Global route prefixes with attribute routing in ASP.NET Web API

As you may have learnt from some of the older posts, I am a big fan, and a big proponent of attribute routing in ASP.NET Web API.

One of the things that is missing out of the box in Web API’s implementation of attribute routing, is the ability to define global prefixes (i.e. a global “api” that would be prepended to every route) – that would allow you to avoid repeating the same part of the URL over and over again on different resources. However, using the available extensibility points, you can provide that functionality yourself.

Let’s have a look.


ASP.NET Web API allows you to provide a common route prefix for all the routes within a controller via RoutePrefixAttribute. This is obviously very convenient, but unfortunately that attribute, out of the box, cannot be used globally.

Here’s a typical use case per controller:

Of course in use cases like the one above, it would be nice to have to avoid that “api” repeated on every single controller.

Applying a route prefix globally

In order to apply route prefix globally, you will need to customize the way ASP.NET Web API creates routes from the route attributes. The way to do that, is to implement a custom IDirectRouteProvider, which can be used to feed custom routes into the Web API pipeline at application startup.

That would typically mean a lot of work though, since you would need to manually deal with everything from A to Z – like manually processing controller and action descriptors. A much easier approach is to subclass the existing default implementation, DirectRouteProvider, and override just the method that deals with route prefixes (GetRoutePrefix). Normally, that method will only recognize route prefixes from the controller level, but we want it to also allow global prefixes.

DirectRouteProvider exposes all of its members as virtual – allowing you to tap into the route creation process at different stages i.e. when reading route prefixes, when reading controller route attributes or when reading action route attributes. This is shown in the next snippet:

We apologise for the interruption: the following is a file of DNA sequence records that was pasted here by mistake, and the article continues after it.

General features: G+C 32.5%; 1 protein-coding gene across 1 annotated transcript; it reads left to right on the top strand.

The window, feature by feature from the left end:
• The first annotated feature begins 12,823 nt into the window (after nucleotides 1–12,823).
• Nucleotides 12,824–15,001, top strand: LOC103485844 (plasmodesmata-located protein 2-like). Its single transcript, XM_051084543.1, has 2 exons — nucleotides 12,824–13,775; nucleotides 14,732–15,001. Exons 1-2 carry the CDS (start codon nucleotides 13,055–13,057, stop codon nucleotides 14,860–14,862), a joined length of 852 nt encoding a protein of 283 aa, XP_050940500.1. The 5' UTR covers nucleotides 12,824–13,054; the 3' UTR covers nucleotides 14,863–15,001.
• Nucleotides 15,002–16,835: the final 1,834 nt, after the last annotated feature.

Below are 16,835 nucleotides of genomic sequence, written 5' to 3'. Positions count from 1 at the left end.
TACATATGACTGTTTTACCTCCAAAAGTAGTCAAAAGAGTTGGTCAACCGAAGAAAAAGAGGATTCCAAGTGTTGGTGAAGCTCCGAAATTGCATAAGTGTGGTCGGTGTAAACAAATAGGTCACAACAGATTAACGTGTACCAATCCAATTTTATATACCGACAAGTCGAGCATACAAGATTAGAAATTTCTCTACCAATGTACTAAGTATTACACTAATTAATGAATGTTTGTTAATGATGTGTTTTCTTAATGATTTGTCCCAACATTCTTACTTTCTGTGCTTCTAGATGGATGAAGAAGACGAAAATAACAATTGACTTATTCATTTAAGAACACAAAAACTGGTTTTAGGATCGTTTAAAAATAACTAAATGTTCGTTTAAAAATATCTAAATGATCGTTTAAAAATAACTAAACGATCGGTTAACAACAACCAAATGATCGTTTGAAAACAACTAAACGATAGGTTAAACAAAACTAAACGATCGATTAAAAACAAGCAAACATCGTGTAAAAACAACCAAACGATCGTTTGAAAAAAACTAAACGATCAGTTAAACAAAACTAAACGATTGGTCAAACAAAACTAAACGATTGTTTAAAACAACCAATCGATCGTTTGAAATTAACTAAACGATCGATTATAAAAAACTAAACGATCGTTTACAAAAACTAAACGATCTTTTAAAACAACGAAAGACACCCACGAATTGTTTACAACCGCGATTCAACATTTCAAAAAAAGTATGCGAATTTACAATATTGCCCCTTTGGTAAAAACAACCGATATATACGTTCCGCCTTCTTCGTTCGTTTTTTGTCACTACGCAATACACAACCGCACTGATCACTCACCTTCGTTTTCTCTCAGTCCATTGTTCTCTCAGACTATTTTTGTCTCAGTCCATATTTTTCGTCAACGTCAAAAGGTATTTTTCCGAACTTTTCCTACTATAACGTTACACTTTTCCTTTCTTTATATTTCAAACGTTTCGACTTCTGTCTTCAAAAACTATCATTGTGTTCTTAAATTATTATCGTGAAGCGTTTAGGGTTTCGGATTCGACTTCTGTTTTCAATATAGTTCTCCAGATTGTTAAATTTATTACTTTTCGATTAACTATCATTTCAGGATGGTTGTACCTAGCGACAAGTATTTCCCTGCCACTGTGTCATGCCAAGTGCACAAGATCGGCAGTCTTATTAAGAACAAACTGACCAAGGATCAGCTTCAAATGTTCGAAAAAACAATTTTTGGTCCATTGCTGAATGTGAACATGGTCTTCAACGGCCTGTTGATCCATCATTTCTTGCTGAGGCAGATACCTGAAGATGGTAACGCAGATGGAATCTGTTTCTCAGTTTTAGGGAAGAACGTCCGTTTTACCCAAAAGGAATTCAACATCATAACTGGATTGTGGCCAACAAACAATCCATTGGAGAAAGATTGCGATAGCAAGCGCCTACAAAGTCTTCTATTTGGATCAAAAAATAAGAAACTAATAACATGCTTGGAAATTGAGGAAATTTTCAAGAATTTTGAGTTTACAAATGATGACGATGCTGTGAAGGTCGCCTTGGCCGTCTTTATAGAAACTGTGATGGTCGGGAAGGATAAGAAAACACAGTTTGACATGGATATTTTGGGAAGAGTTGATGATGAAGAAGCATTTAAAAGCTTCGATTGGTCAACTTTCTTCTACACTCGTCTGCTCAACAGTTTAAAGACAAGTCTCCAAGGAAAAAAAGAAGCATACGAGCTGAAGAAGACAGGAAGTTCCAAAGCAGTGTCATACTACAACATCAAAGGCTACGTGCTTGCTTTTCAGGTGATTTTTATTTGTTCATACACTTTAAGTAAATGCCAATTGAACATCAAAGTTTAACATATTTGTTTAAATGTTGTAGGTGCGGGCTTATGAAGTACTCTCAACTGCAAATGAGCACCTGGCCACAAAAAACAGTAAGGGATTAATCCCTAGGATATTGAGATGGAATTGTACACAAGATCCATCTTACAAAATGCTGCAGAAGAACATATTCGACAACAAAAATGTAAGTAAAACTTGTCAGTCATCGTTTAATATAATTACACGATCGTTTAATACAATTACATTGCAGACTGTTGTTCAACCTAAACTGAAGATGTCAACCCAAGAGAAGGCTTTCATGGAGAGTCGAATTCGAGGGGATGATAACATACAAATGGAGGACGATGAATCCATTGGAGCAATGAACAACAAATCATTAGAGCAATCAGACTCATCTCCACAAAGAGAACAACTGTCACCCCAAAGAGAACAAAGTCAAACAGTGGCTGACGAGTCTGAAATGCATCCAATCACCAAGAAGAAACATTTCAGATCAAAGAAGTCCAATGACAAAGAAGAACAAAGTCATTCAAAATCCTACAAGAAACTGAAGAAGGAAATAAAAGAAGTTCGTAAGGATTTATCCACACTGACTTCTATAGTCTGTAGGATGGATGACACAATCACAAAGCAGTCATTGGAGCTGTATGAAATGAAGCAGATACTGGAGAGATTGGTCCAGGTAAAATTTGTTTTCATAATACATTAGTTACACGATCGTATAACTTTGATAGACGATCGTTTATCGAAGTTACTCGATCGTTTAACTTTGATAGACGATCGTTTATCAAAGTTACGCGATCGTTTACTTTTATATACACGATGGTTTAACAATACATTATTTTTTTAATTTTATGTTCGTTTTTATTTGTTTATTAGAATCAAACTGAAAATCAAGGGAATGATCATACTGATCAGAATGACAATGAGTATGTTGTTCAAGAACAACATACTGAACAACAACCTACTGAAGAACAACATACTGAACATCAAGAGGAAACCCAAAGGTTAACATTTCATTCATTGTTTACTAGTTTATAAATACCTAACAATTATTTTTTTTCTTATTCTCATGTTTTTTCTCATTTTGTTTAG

The CentralizedPrefixProvider shown above, takes a prefix that is globally prepended to every route. If a particular controller has it’s own route prefix (obtained via the base.GetRoutePrefix method invocation), then the centralized prefix is simply prepended to that one too.

Finally, the usage of this provider is as follows – instead of invoking the “regular” version of MapHttpAttributeRoutes method, you need to use the overload that takes in an instance of IDirectRouteProvider:

In this example, all attribute routes would get “api” prepended to the route template.

In more interesting scenarios, you can also use parameters with CentralizedPrefixProvider – after all, we are just building up a regular route template here. For example, the following set up, defining a global version parameter as part of every route, is perfectly valid too:

Now in any action method signature, you can add an additional version integer parameter, even though you don’t have it in the route template beside the action – because it will be propagated down from the CentralizedPrefixProvider. For example:

And obviously – the “api” in the controller level RoutePrefixAttribute is no longer needed too.

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  • Luca Ghersi

    Hi Filip, thanks for the code! It’s very useful!
    Just one thing: I guess you wrote the String.Format parameters inside GetRoutePrefix in the wrong order. It should be String.Format(“{0}/{1}”, _centralizedPrefix, existingPrefix) :)

    • Filip W

      you are absolutely right! thanks – corrected now

  • Muhammad Rehan Saeed

    Any idea how this would work for ASP.NET 5, the
    DirectRouteProvider has been removed (See

  • Søren Reinke

    Excellent article. :)

    Could you please look into why the page can’t be printed from Chrome? Your left side menu ruins everything in IE 11 also.

  • S. Wright

    I was previously using .Map(“/api”, app => {}) to configure my Owin pipeline out of of the IIS app pipeline since I wanted it separated from the IIS app it is currently integrated with. Unfortunately the IIS app is reliant on Session State so I had to bring my Web Api app back in so I could get access to Session with httpContext.SetSessionStateBehavior(SessionStateBehavior.Required);. Long story short, I now needed to prefix all my routes with /api and this technique worked wonderfully.


    • Filip W


  • Jason Watmore

    Thanks for the tip, it works well.

  • Ismayil Malik

    awesome! just used it))